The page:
About Cytomegalovirus is a common virus for people of all ages; however, a healthy person’s immune system usually keeps the virus from causing illness. People with weakened immune systems who get CMV can have more serious symptoms affecting the eyes, lungs, liver, esophagus, stomach, and intestines.
People with CMV may pass the virus in body fluids, such as saliva, urine, blood, tears, semen, and breast milk. Healthy people who are infected with CMV usually do not require medical treatment.
Epstein-Barr virus (EBV), also known as human herpesvirus 4, is a member of the herpes virus family. It is one of the most common human viruses. EBV is found all over the world. Most people get infected with EBV at some point in their lives. EBV spreads most commonly through bodily fluids, primarily saliva.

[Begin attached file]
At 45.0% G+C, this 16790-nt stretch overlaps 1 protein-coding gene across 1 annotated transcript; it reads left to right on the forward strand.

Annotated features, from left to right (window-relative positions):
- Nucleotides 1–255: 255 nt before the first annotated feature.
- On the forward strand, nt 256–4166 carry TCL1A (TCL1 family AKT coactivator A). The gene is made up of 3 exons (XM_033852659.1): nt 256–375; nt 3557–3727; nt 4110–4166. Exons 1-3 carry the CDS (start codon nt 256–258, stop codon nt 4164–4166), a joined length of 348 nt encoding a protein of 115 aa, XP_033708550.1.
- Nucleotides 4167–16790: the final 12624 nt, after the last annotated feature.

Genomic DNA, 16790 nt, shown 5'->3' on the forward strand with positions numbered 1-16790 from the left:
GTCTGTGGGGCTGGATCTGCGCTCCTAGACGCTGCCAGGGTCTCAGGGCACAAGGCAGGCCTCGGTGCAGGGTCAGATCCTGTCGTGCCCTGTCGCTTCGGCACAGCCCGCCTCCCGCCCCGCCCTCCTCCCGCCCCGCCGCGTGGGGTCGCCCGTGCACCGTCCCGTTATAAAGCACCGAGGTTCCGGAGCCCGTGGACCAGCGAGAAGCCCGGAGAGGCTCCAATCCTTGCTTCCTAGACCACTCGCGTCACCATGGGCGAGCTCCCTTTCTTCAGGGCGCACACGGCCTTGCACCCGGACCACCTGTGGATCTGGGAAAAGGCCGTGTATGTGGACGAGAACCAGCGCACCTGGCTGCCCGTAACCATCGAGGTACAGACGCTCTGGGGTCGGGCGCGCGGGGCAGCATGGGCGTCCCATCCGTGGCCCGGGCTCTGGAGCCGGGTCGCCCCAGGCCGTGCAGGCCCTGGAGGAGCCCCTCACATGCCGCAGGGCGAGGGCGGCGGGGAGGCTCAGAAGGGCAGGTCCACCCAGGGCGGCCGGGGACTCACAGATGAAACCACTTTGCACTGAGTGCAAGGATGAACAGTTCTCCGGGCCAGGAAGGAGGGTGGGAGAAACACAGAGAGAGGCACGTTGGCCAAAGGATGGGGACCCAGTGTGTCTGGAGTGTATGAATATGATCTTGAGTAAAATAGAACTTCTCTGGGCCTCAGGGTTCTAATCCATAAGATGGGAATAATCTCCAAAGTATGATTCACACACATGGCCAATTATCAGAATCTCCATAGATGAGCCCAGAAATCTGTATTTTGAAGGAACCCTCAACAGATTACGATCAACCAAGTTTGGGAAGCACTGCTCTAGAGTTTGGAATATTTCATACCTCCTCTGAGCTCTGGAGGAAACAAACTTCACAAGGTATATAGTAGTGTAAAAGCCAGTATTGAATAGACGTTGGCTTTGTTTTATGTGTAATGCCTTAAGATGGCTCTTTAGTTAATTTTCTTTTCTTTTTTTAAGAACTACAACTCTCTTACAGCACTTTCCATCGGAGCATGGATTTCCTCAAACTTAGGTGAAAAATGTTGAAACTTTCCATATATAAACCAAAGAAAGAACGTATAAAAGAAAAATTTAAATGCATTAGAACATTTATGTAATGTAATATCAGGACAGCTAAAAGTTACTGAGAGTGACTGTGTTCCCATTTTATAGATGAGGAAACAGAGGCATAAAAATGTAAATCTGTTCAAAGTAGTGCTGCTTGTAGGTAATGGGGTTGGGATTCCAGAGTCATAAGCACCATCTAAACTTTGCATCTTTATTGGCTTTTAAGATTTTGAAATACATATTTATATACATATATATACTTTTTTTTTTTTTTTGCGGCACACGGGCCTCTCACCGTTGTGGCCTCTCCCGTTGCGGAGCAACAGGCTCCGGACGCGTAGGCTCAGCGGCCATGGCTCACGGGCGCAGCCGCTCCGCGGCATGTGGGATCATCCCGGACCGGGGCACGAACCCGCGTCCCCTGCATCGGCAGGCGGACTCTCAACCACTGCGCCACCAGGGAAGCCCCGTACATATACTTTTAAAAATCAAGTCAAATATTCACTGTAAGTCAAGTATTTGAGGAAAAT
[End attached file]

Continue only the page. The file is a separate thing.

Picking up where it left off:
There is no vaccine to protect against EBV infection. You can help protect yourself by not kissing or sharing drinks, food, or personal items, like toothbrushes, with people who have EBV infection.
Nephropathy from BK virus (BKV) infection is an evolving challenge in kidney transplant recipients. It is the consequence of modern potent immunosuppression aimed at reducing acute rejection and improving allograft survival.
Untreated BKV infections lead to kidney allograft dysfunction or loss. Decreased immunosuppression is the principle treatment but predisposes to acute and chronic rejection. Screening protocols for early detection and prevention of symptomatic BKV nephropathy have improved outcomes.